Background: Defined particles carrying tightly bound allergens at high density have been suggested as alternatives in allergy vaccination. Carbohydrate based particles (CBP), sized 2 microm, provide a platform for covalent coupling of allergens.
Objective: To investigate the mechanisms of antigen presentation by CBP, as well as cellular and humoral responses after vaccination with the major cat allergen Fel d 1, covalently coupled to CBP.
Methods: Mice (n = 10/group) were subcutaneously vaccinated with CBP-rFel d 1, CBP or phosphate buffer saline (PBS) before sensitization with rFel d 1 and challenged with cat dander extract. Fluorescent and (75)Se-radiolabeled tracking of allergens and particles were performed with flow cytometry and whole-body autoradiography. Humoral, cellular and regulatory immune responses were analyzed by ELISA and flow cytometry. Cytokines were measured in bronchoalveolar lavage fluid and splenocyte cultures.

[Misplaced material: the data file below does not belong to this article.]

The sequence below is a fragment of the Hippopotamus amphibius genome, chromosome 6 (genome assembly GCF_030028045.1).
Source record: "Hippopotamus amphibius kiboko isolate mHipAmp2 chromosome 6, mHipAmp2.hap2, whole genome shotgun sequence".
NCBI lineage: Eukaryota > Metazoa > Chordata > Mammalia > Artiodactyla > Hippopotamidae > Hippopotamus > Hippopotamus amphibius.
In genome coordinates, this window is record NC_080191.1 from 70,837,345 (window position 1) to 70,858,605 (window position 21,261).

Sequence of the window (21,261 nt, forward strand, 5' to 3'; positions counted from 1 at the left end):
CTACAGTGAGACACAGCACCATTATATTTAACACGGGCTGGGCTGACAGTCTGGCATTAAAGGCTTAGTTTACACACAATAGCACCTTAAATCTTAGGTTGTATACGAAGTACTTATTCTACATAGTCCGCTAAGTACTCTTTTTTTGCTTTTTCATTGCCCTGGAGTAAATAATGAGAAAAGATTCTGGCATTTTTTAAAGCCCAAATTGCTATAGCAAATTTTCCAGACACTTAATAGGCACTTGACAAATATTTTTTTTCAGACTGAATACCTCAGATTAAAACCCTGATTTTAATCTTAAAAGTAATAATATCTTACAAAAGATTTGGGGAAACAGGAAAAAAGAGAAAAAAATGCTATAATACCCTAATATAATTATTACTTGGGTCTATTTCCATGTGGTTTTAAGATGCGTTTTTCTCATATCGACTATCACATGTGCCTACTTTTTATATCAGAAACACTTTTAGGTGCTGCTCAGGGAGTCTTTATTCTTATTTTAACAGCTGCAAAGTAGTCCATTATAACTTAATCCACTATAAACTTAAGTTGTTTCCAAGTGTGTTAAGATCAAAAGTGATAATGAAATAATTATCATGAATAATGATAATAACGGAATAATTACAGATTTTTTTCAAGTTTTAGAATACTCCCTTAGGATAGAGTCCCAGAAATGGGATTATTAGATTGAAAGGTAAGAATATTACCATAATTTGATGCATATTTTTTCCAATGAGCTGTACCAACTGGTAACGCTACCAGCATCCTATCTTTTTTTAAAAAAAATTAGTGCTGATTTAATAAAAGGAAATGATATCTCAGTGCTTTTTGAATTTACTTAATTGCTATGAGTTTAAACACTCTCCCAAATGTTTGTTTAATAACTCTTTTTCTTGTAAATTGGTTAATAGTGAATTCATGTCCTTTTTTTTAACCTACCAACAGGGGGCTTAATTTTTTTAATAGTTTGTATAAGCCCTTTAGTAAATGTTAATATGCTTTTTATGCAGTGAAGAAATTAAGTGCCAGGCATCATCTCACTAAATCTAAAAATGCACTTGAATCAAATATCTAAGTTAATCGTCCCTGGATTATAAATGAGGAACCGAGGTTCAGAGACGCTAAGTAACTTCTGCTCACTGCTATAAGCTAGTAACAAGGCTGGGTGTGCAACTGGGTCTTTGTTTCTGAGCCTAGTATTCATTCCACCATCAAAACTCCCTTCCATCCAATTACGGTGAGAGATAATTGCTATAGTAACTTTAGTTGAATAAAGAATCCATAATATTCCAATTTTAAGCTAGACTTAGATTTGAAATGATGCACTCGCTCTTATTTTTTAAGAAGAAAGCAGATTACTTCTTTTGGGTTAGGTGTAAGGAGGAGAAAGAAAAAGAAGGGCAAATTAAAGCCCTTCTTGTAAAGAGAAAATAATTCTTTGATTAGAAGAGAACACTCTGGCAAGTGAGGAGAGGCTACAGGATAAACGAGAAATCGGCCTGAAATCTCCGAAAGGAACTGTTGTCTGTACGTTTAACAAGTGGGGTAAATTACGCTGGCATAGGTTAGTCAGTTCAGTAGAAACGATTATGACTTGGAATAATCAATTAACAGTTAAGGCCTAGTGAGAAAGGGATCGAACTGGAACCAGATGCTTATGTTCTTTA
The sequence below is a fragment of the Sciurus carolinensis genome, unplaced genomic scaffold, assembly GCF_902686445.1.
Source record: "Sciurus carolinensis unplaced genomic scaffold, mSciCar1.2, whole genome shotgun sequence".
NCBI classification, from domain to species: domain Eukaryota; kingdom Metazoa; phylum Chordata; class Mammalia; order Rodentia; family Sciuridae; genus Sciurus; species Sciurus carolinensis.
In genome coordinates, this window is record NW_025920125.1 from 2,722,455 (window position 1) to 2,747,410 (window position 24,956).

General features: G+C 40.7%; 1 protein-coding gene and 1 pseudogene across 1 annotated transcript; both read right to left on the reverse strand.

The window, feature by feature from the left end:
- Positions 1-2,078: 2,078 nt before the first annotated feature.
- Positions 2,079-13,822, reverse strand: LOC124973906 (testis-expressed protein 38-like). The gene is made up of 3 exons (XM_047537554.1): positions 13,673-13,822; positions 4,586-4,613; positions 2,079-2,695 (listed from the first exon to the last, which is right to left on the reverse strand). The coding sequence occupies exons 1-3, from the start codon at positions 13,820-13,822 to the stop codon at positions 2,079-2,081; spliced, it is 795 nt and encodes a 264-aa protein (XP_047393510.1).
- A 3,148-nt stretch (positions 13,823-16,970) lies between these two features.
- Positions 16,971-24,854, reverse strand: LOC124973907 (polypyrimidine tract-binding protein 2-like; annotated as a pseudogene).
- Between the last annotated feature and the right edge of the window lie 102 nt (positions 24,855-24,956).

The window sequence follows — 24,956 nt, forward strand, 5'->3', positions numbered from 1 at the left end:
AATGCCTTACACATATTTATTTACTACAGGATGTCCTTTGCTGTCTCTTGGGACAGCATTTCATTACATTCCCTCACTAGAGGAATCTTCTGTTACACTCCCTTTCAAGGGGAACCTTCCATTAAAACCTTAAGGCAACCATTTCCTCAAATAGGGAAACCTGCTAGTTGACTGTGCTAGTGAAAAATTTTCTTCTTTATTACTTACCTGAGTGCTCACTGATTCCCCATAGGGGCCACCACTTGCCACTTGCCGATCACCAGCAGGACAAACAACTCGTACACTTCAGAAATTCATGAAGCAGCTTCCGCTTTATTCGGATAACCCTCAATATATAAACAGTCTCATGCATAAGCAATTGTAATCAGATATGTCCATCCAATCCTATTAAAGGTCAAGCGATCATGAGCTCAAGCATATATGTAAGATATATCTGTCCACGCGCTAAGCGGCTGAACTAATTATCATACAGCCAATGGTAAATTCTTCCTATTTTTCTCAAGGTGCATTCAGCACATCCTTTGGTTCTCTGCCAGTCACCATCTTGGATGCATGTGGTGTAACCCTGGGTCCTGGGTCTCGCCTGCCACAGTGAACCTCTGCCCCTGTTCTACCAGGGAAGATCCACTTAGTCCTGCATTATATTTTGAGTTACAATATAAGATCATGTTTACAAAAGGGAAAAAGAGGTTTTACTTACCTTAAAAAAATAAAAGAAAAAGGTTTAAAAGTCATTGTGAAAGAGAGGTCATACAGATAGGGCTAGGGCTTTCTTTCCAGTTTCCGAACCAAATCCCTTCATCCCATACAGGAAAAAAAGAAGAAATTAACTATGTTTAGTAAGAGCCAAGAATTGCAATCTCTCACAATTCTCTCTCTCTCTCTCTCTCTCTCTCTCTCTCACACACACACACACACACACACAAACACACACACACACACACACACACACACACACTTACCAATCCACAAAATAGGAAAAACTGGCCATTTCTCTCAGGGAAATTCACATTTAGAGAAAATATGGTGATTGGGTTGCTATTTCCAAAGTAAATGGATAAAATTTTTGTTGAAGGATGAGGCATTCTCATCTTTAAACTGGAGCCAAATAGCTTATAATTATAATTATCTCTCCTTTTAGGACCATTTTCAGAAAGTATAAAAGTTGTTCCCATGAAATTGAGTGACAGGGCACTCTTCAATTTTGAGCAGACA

Results: CBP-rFel d 1 prevented induction of airway inflammation and induced allergen-specific T-cell anergy. CBP-rFel d 1 also induced rapid IgM and IgG1-responses compared with soluble rFel d 1. Particles were phagocytosed by antigen-presenting cells and transported to draining lymph nodes and spleen. Moreover, antigen coupled to CBP remained longer at the injection site compared with alum.
Conclusions: Covalent coupling of rFel d 1 to CBP induces rapid antibody production, prevents induction of allergic immune responses and systemic allergen spreading. Thus, CBP comprise several attractive adjuvant features for use in allergy vaccination.
Clinical implications: Prolonged allergen exposure through covalent coupling to particles suitable for phagocytosis, provides an adjuvant for safer and efficient allergy vaccination.